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Richmond Lipont Gallery looking towards NFT art, virtual exhibitions

NFT market a potential competitor to traditional global art markets
Richmond Lipont Gallery
Richmond's Lipont Gallery is looking to help artists enter the NFT market.

As artists strive to reach audiences in a digital age, perhaps it’s no surprise some are expanding their artwork into NFTs, Non-Fungible Tokens. These are one-of-a-kind “cryptographic tokens” that can be used to represent real-world items like artwork, clothing and real estate.

However, the transition into this new art technology can be a challenge, explained an employee at Richmond’s Lipont Gallery.

For the past year, Neng Xu, chief technology officer at YouKnowArts, who also works with Lipont Gallery, is working towards helping artists enter the trending market.

Xu said Lipont Gallery saw the potential of NFTs when they started to gain popularity almost a decade ago, however, trading NFTs requires a lot of “technical skills” and the digital market and value system are different than a traditional art market.

“We noticed there are lots of new rules and a new way to promote or organize the artwork and we wanted to help artists that we’re working with to give them a better chance and connect them to this new digital world,” said Xu.

“In the future, everyone will eventually enter the Metaverse and we want to prepare for that.”

Xu told the Richmond News he has been working and studying the NFT trading systems with the gallery for the past year.

Given that NFTs have only been around since 2014, there are still some “unfair things going on under the table,” according to Xu.

“The market is not really well-organized or well-regulated and what we are trying to do is build a more standard and new platform that is friendly for real artists,” said Xu.

NFTs, explained Xu, can be placed in the market as a single artwork, photograph or real-estate to be sold in the digital world, or they can be created in “a series.”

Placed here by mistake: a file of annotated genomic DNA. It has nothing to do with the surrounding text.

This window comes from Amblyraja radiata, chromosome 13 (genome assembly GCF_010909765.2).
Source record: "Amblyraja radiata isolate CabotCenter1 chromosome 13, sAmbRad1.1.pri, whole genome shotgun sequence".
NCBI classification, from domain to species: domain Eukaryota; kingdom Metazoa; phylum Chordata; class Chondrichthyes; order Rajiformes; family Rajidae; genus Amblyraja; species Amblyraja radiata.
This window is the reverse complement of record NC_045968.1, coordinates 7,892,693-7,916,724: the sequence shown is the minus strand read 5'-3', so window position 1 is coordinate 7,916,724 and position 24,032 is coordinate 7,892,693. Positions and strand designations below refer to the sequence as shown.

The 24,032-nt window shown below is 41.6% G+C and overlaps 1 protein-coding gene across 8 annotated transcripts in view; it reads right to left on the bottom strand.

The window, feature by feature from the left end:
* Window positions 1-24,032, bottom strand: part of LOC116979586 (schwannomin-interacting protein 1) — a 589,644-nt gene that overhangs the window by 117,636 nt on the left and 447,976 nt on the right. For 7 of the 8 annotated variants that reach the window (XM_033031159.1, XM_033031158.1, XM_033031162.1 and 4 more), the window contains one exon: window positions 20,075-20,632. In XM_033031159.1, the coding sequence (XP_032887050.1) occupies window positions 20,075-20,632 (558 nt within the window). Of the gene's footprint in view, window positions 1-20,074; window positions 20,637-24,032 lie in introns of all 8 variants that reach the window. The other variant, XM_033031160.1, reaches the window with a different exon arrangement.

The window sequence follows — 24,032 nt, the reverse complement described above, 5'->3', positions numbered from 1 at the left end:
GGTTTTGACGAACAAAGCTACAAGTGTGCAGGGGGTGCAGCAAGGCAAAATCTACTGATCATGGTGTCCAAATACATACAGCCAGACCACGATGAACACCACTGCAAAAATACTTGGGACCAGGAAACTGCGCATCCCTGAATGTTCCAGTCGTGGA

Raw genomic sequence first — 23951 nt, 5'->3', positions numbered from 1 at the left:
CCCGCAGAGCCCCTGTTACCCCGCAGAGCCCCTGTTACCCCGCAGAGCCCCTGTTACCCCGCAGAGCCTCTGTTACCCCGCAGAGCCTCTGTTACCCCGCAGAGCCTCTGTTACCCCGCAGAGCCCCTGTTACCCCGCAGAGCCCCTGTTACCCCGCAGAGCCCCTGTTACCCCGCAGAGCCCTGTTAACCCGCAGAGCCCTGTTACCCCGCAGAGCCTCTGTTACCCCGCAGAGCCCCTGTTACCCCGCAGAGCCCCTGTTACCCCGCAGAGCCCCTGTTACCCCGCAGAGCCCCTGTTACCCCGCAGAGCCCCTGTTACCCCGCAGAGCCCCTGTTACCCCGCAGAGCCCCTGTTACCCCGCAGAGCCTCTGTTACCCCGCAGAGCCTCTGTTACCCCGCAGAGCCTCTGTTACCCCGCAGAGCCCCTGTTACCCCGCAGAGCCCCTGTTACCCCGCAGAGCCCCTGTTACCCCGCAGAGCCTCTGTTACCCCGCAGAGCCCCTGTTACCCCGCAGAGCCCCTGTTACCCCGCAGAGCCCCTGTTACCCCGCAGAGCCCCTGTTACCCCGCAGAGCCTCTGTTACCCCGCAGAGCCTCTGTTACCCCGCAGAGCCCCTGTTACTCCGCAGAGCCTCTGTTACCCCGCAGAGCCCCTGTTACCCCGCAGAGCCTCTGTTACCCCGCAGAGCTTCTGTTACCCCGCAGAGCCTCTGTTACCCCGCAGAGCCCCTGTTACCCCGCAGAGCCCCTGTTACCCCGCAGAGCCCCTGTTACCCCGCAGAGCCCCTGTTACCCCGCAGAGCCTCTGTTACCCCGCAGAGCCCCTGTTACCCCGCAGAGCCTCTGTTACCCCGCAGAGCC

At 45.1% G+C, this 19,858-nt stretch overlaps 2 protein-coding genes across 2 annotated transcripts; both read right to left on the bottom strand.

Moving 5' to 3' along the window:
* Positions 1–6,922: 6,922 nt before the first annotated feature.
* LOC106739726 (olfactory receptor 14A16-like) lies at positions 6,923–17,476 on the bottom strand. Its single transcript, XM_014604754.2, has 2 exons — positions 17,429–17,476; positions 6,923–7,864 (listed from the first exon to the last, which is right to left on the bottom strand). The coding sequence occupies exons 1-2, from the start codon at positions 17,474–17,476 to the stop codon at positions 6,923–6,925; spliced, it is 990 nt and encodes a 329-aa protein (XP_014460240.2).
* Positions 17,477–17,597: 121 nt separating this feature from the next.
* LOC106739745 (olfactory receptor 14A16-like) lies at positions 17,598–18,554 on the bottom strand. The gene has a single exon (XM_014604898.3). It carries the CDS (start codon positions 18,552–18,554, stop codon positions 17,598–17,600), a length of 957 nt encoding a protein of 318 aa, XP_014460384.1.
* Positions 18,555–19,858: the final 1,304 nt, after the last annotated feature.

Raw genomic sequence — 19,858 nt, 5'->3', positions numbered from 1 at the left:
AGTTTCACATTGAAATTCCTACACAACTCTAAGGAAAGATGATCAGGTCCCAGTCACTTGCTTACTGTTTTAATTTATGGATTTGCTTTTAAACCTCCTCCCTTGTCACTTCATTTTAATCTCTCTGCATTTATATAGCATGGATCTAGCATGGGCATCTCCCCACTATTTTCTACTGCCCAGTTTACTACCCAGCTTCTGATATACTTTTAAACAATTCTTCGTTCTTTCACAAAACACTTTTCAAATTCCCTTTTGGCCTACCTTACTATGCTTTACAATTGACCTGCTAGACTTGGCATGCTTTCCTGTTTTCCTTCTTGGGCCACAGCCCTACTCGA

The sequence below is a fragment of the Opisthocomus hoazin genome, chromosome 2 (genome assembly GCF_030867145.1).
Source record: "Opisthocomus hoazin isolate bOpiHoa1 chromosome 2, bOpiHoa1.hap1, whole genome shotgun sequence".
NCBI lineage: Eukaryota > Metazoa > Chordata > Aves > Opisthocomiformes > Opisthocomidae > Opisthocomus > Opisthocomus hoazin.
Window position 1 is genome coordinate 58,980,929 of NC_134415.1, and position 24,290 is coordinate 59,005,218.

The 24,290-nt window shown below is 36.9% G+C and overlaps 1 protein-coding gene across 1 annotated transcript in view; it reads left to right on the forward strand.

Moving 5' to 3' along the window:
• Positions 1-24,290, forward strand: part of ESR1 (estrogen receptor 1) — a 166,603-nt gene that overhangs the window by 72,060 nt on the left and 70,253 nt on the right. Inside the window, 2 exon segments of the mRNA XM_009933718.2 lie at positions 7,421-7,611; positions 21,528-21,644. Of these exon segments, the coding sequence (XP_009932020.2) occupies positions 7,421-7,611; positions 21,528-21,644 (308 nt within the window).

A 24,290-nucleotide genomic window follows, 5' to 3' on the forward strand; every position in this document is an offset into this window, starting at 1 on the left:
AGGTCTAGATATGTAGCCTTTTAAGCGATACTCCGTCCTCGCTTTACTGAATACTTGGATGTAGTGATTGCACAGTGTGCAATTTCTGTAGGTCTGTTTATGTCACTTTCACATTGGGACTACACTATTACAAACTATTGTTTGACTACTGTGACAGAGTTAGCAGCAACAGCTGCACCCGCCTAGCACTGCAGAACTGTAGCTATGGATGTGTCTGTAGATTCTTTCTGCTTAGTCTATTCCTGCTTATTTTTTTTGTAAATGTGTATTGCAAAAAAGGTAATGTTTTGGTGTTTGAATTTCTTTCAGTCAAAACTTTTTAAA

Using the Bored Ape Yacht Club NFT series as an example, Xu explains that an NFT series is when an icon, in this case, a digital image of an ape, is used as a base to create different variations of the same icon.  For example, an ape dressed like a devil or an ape dressed like an angel.

“Artists can choose to sell 50 icons in a series or even 1,000 and this is all up to them regarding how much they think the artwork is worth,” said Xu.

Meanwhile, Maria Argueta, curator at Lipont Gallery, explained that the NFT market has become a “competitor” to the traditional global art market.

“This is incredibly impressive considering that the traditional art market has been established for several hundreds of years,” said Argueta.

“Now you have this technology that’s almost rivalling our already very established institutions.”

Both Xu and Argueta feel a sense of “rebellion and experimentation” in the younger generation of artists who are using this new digital NFT market to go against “traditional art experts.”

Argueta compared this to the late 1800s when modernist painters rebelled against the traditional academy of arts.

“There is the exact same parallel happening with digital art and the NFT market, it makes sense, in a way, that people now are trying to question the current establishment.”

Lipont Gallery is also working to create a virtual gallery system using VR (virtual reality) equipment.

Every physical art exhibition, said Argueta, will have a co-existing virtual exhibition where people around the world can join and communicate with each other in the space.

“It will be like what Facebook or Metaverse is doing. We will have our own system for it,” said Argueta, adding that the virtual exhibition would remain “online forever.”

While the system and programming for the virtual gallery are still in the works, Argueta said digital artwork is definitely growing and technology is “kind of the direction everything seems to be going.”